I’m delighted to join you for the final session of this conference.
Over the last two days you’ve been discussing a security landscape that is becoming increasingly unpredictable and uncertain.
Recent and future elections will lead to change at the political level, while the nature and scale of the threats addressed by those of us working in security policy demands constant flexibility commercially and militarily.
Recently the independent reviewer of terrorism law in the UK (Max Hill QC) said, that, in this country, the danger of attack is as great as at any time since the 1970s.
Yet we don’t just face threats from non-state actors, terrorists and Islamic extremists. We are also standing up to Russian aggression and cyber warfare - the activities of state actors.
At the same time, we’re preparing to implement the decision of the British people to leave the European Union…
But while we are leaving the EU, we are emphatically not leaving Europe. As a country we are stepping out more into the world, stepping up our global role and our commitment to European and international security.
How is the UK Ministry of Defence prioritising and responding to the challenges and opportunities before us?
IMPLICATIONS FOR UK DEFENCE
The short answer is that, despite big changes, our priorities are staying the same.
Our three National security objectives were set out in 2015’s Strategic Defence and Security Review to protect our people, project our influence, and promote our prosperity.
These objectives remain right for today – and we are backing then with growing resources.
We’re one of only five NATO nations meeting the 2 per cent target, and we’ll continue investing in defence equipment, using our growing budget, and £178bn ten-year equipment plan to spend on world-beating capability such as Dreadnought submarines, two new aircraft carriers, frigates and new aircraft including F35s and the P8.
Above all, we’re determined to be what our Prime Minister calls, a “global Britain”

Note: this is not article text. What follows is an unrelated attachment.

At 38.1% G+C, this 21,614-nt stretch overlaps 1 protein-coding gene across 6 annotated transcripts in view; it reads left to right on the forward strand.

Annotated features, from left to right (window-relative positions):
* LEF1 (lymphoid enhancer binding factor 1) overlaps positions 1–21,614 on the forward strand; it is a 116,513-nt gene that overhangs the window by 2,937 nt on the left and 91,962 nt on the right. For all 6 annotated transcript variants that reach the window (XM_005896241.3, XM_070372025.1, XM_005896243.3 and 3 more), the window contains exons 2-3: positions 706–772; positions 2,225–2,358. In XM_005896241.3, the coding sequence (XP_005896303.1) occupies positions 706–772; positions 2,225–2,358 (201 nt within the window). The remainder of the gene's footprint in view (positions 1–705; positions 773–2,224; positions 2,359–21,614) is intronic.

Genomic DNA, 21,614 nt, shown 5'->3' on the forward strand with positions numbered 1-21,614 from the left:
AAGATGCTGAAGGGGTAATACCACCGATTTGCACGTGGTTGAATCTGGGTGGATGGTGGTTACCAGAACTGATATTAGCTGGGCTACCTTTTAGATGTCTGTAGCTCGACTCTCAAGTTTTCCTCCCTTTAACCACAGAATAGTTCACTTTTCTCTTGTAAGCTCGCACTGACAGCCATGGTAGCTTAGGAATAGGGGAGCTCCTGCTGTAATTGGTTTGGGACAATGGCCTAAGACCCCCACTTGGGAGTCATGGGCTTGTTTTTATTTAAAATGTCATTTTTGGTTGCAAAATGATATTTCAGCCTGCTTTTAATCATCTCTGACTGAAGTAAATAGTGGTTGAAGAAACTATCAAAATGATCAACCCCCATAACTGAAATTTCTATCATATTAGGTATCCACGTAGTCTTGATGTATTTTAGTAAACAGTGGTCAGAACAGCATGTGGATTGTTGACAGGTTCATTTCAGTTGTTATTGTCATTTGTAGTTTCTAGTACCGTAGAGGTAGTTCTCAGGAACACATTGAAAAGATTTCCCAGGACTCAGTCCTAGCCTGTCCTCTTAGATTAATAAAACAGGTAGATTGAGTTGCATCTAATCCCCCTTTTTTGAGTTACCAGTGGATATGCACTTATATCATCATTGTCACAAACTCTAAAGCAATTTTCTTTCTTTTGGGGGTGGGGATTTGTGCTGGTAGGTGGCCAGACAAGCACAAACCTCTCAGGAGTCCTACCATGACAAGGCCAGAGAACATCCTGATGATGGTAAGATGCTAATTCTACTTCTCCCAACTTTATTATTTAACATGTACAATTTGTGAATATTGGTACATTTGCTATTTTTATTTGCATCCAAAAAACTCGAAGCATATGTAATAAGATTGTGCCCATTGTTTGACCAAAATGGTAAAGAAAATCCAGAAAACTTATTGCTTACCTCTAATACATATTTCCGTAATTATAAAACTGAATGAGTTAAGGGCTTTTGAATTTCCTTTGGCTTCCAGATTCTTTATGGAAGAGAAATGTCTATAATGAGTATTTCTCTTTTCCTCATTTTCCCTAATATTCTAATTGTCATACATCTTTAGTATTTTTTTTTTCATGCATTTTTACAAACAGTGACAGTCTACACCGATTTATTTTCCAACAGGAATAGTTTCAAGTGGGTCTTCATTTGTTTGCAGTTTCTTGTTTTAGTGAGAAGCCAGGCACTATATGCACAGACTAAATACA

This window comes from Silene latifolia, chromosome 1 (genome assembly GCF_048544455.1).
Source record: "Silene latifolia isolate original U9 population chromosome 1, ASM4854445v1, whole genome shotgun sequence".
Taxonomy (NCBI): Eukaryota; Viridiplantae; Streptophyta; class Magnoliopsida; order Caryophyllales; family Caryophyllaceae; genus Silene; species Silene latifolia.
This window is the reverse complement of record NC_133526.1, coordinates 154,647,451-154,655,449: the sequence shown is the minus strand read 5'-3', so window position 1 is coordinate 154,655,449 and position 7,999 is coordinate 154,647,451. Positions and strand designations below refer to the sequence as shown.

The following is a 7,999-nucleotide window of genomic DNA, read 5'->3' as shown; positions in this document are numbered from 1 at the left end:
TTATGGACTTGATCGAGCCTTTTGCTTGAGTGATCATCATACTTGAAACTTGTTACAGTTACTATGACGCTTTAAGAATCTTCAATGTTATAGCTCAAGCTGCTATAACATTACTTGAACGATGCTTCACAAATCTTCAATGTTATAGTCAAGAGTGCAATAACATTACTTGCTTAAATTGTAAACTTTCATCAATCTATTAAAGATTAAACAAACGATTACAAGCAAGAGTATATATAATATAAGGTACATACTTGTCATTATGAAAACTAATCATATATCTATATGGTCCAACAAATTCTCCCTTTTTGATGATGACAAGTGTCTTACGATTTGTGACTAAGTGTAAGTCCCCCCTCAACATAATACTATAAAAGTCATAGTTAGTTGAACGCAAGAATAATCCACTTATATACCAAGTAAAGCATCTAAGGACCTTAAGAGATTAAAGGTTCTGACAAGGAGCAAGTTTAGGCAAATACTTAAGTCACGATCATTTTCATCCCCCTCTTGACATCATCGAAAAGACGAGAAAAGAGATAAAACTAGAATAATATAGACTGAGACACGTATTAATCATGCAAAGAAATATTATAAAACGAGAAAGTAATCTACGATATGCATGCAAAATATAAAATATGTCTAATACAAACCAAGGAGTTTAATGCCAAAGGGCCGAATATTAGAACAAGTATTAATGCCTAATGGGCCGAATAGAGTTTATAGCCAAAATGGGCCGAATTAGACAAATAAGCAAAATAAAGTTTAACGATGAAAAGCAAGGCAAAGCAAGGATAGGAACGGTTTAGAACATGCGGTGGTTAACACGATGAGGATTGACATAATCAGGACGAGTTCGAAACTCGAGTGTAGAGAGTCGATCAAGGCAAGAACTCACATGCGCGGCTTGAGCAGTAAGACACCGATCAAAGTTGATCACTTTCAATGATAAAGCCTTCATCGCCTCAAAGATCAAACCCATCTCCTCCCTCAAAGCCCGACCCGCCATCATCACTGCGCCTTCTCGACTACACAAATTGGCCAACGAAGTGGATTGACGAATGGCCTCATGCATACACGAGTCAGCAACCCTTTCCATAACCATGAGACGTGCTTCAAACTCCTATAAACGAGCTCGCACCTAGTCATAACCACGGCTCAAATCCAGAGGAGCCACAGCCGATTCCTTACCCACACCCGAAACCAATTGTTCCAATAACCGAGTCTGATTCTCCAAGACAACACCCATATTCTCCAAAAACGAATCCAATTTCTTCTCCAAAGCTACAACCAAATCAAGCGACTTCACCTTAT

working with our NATO and other allies to front up to aggression from a position of strength, while joining forces with our bi-lateral friends bringing the full range of our capabilities to bear on international problems.
RELEVANCE FOR DEFENCE INDUSTRY
And what of the Defence industry?
Rest assured, we’re more aware of its value than ever, and the contribution that we need and expect from industrial partners.
And nowadays we’re not just looking for industry to devise new game changing technologies, making the most of autonomy, cyber and big data to keep one step ahead of our competitors.
Nor are we simply expecting a focus on value for money…as the demands on our budget rise.
We’re also turning to industry to enhance the UK’s prosperity.
The 2015 Strategic Defence and Security Review was the first time we officially recognised promoting prosperity as a national security task.
Strategic exports are now a core activity for the Ministry of Defence so we are calling on companies to play their part in increasing defence export sales and attracting inward investment into the UK.
It’s a lot to expect but the good news is we’re here to help.
We are not going to retreat into a protectionist shell.
We don’t believe in propping up inefficient industries
As a trading nation, we believe in the power of free trade to push our companies to export further.
So we’re going out of our way to create a can-do, outward looking, pro-growth culture.
In three ways:
First, we’re investing in innovation.
This is an area where Britain traditionally has had strength in depth.
We gave the world radar, the jump jet and the world wide web.
Today we’re leading the way in wing design and intelligent systems.
Tomorrow we will have produced dragonfly drones and sub-orbital engines.
But we can’t rely on natural talent and serendipity to see us though.
So six months ago, we launched our innovation initiative.
It’s all about pushing the boundaries, making defence more open to risk and new ideas.
We’re speeding up the time it takes for suppliers to turn concepts into capabilities.
We’ve set up an Innovation Fund worth around £800m over ten years to pump prime investment into advanced new solutions such as laser directed energy weapons and unmanned rotary wing technologies.
And we’re running a set of competitions to develop leading edge capabilities in everything from rapid and automated integration of new sensors to machine learning algorithms.